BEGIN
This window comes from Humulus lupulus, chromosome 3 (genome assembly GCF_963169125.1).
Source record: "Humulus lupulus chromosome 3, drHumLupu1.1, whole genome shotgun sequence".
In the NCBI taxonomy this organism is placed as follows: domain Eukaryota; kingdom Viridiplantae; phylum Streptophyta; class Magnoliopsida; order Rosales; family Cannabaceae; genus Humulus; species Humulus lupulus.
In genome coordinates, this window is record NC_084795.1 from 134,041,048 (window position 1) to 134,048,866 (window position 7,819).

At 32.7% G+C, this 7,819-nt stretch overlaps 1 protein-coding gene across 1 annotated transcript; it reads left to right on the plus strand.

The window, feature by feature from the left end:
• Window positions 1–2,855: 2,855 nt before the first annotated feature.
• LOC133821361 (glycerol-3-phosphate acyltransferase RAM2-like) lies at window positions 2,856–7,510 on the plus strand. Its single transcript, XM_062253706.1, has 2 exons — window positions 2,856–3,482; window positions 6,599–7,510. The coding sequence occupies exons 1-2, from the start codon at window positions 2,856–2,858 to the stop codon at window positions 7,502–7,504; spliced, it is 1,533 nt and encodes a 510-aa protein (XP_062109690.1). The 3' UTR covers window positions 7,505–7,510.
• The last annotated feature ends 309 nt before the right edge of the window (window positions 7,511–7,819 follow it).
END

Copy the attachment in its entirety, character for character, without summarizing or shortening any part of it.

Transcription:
This window comes from Humulus lupulus, chromosome 3 (genome assembly GCF_963169125.1).
Source record: "Humulus lupulus chromosome 3, drHumLupu1.1, whole genome shotgun sequence".
In the NCBI taxonomy this organism is placed as follows: domain Eukaryota; kingdom Viridiplantae; phylum Streptophyta; class Magnoliopsida; order Rosales; family Cannabaceae; genus Humulus; species Humulus lupulus.
In genome coordinates, this window is record NC_084795.1 from 134,041,048 (window position 1) to 134,048,866 (window position 7,819).

At 32.7% G+C, this 7,819-nt stretch overlaps 1 protein-coding gene across 1 annotated transcript; it reads left to right on the plus strand.

The window, feature by feature from the left end:
• Window positions 1–2,855: 2,855 nt before the first annotated feature.
• LOC133821361 (glycerol-3-phosphate acyltransferase RAM2-like) lies at window positions 2,856–7,510 on the plus strand. Its single transcript, XM_062253706.1, has 2 exons — window positions 2,856–3,482; window positions 6,599–7,510. The coding sequence occupies exons 1-2, from the start codon at window positions 2,856–2,858 to the stop codon at window positions 7,502–7,504; spliced, it is 1,533 nt and encodes a 510-aa protein (XP_062109690.1). The 3' UTR covers window positions 7,505–7,510.
• The last annotated feature ends 309 nt before the right edge of the window (window positions 7,511–7,819 follow it).